Ultra Electronics, 3eTI is a solutions provider supporting the move to net-centricity with the aim of weaving cybersecurity into defense networks. 3eTI builds out wired and wireless networks which provide baseline security and has the flexibility to allow additional sensors to be incorporated. The company has deployed its virtual perimeter monitoring systems (VPMS), based on its VirtualFence solution, and received an approval to operate from the US Navy. By establishing a wireless cloud over a base, 3eTI is also providing solutions such as its EnergyGuard System that can be used to monitor energy usage, allowing even legacy, standalone industrial controls / energy sensors and systems to be layered into the network while maintaining independent operation.
The company is now turning its attention to monitoring the RF spectrum with a new real-time monitoring and intelligent analysis solution that identifies RF interference within broadband wireless spectrum environments and alerts users of in-band and out-of-band emissions that would interfere with customer’s communications within their area of operations. UltraVision Spectrum Manager is designed as an RF monitoring tool that can scan a broad swath of frequencies ranging from 100MHz to 6GHz using a Direction Finding (DF) system with the aim of providing a fixed installation/base with capabilities to monitor potential interference around the site perimeter. Like COMINT, Direction Finding (DF) is an ESM function and simply put, the purpose of DF is to determine from which direction a received signal was transmitted and, when necessary, take tactical offensive or defensive measures to counter the signal. Usually this involves the use of location vans or specialized handheld equipment. Both approaches can be expensive and require a dedicated expert able to operate the equipment and decipher the signals being received to identify sources of interference.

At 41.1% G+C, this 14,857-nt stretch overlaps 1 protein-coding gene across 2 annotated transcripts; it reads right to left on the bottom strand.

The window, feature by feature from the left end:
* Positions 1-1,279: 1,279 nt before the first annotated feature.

The 3eTI approach builds on the company’s VirtualFence approach and involves the use of fixed units comprising an antenna, coupled with a ruggedized broadband spectrum analyser that interfaces to a Geographic Information System (GIS) type display that alerts the user to interference and provides vector-based angles of arrival on-screen, allowing the source of RF interference to be accurately identified.
The early concept comprised a cylindrical antenna of around 7 to 8 inches in diameter, which was demonstrated to the US Navy in 2012. The final solution comprises a 30-inch dome shaped antenna that provides broader spectrum capability. The passive antenna system connects to a broadband spectrum analyser (the node) comprising a front-end with LNAs and digital receivers offering coverage over 20MHz channel widths. This unit is typically configured to monitor spectrum in the LMR (380MHz), Wi-Fi (2.4GHz) and public safety (4.4GHz, 4.9GHz) frequencies. An Ethernet connection provides the data back to the operator display and there is also an option to connect the nodes wirelessly back to the operator.
A typical UltraVision Spectrum Manager system comprises the DF antenna designed by 3eTI, coupled with three sensor nodes and the C5I interface, which shows a map of the area, node positions and provides the visual alerts when the nodes detect interference. A system cost is envisaged in the range of $150K, compared to the cost of a handheld device which could cost up to $45K plus the services of a dedicated operator. The final solution – in terms of number of systems needed - would be dependent upon the site in question and factors such as the area to be covered, buildings on-site and the specific frequencies that need to be monitored. Availability for the RF monitoring system will be from Q2 2013 onwards.